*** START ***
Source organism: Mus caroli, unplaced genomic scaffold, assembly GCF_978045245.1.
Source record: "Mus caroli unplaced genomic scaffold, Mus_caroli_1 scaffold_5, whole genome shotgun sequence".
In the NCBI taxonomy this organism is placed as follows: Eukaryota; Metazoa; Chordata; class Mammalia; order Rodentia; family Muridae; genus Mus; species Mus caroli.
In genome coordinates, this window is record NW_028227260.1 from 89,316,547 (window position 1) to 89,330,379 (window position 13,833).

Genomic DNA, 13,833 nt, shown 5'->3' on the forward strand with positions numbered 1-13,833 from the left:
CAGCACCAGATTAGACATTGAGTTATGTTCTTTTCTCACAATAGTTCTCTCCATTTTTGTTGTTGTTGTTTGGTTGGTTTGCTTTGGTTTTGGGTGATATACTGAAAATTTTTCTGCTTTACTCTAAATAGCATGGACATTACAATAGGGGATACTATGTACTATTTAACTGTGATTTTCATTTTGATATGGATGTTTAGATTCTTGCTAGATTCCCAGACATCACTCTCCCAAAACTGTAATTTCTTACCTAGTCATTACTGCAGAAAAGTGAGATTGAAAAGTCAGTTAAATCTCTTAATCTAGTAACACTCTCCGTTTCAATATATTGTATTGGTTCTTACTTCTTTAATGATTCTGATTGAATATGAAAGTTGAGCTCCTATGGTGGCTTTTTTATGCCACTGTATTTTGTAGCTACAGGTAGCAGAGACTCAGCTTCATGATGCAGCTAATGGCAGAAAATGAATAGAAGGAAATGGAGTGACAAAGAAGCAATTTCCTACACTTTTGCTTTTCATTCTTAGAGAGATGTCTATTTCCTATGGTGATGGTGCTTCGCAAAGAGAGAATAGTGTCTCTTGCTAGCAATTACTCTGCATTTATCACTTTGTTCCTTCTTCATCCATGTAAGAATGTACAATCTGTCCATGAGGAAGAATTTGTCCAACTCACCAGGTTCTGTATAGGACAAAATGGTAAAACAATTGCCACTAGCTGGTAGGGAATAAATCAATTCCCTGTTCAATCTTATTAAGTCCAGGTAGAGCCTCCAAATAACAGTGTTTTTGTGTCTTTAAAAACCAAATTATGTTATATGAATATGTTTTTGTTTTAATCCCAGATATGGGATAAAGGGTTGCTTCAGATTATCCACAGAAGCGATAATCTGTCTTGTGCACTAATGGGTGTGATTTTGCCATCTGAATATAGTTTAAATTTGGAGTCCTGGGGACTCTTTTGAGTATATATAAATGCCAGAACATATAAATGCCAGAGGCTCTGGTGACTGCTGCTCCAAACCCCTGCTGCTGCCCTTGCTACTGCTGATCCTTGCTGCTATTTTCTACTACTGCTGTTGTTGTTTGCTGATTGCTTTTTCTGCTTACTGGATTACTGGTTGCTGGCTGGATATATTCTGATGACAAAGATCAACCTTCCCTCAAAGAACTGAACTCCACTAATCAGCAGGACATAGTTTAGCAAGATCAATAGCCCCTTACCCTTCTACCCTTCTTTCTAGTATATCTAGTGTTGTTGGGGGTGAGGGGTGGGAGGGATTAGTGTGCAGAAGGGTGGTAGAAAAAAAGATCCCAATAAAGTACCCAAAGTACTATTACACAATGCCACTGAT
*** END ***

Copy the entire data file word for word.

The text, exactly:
Source organism: Mus caroli, unplaced genomic scaffold, assembly GCF_978045245.1.
Source record: "Mus caroli unplaced genomic scaffold, Mus_caroli_1 scaffold_5, whole genome shotgun sequence".
In the NCBI taxonomy this organism is placed as follows: Eukaryota; Metazoa; Chordata; class Mammalia; order Rodentia; family Muridae; genus Mus; species Mus caroli.
In genome coordinates, this window is record NW_028227260.1 from 89,316,547 (window position 1) to 89,330,379 (window position 13,833).

Genomic DNA, 13,833 nt, shown 5'->3' on the forward strand with positions numbered 1-13,833 from the left:
CAGCACCAGATTAGACATTGAGTTATGTTCTTTTCTCACAATAGTTCTCTCCATTTTTGTTGTTGTTGTTTGGTTGGTTTGCTTTGGTTTTGGGTGATATACTGAAAATTTTTCTGCTTTACTCTAAATAGCATGGACATTACAATAGGGGATACTATGTACTATTTAACTGTGATTTTCATTTTGATATGGATGTTTAGATTCTTGCTAGATTCCCAGACATCACTCTCCCAAAACTGTAATTTCTTACCTAGTCATTACTGCAGAAAAGTGAGATTGAAAAGTCAGTTAAATCTCTTAATCTAGTAACACTCTCCGTTTCAATATATTGTATTGGTTCTTACTTCTTTAATGATTCTGATTGAATATGAAAGTTGAGCTCCTATGGTGGCTTTTTTATGCCACTGTATTTTGTAGCTACAGGTAGCAGAGACTCAGCTTCATGATGCAGCTAATGGCAGAAAATGAATAGAAGGAAATGGAGTGACAAAGAAGCAATTTCCTACACTTTTGCTTTTCATTCTTAGAGAGATGTCTATTTCCTATGGTGATGGTGCTTCGCAAAGAGAGAATAGTGTCTCTTGCTAGCAATTACTCTGCATTTATCACTTTGTTCCTTCTTCATCCATGTAAGAATGTACAATCTGTCCATGAGGAAGAATTTGTCCAACTCACCAGGTTCTGTATAGGACAAAATGGTAAAACAATTGCCACTAGCTGGTAGGGAATAAATCAATTCCCTGTTCAATCTTATTAAGTCCAGGTAGAGCCTCCAAATAACAGTGTTTTTGTGTCTTTAAAAACCAAATTATGTTATATGAATATGTTTTTGTTTTAATCCCAGATATGGGATAAAGGGTTGCTTCAGATTATCCACAGAAGCGATAATCTGTCTTGTGCACTAATGGGTGTGATTTTGCCATCTGAATATAGTTTAAATTTGGAGTCCTGGGGACTCTTTTGAGTATATATAAATGCCAGAACATATAAATGCCAGAGGCTCTGGTGACTGCTGCTCCAAACCCCTGCTGCTGCCCTTGCTACTGCTGATCCTTGCTGCTATTTTCTACTACTGCTGTTGTTGTTTGCTGATTGCTTTTTCTGCTTACTGGATTACTGGTTGCTGGCTGGATATATTCTGATGACAAAGATCAACCTTCCCTCAAAGAACTGAACTCCACTAATCAGCAGGACATAGTTTAGCAAGATCAATAGCCCCTTACCCTTCTACCCTTCTTTCTAGTATATCTAGTGTTGTTGGGGGTGAGGGGTGGGAGGGATTAGTGTGCAGAAGGGTGGTAGAAAAAAAGATCCCAATAAAGTACCCAAAGTACTATTACACAATGCCACTGAT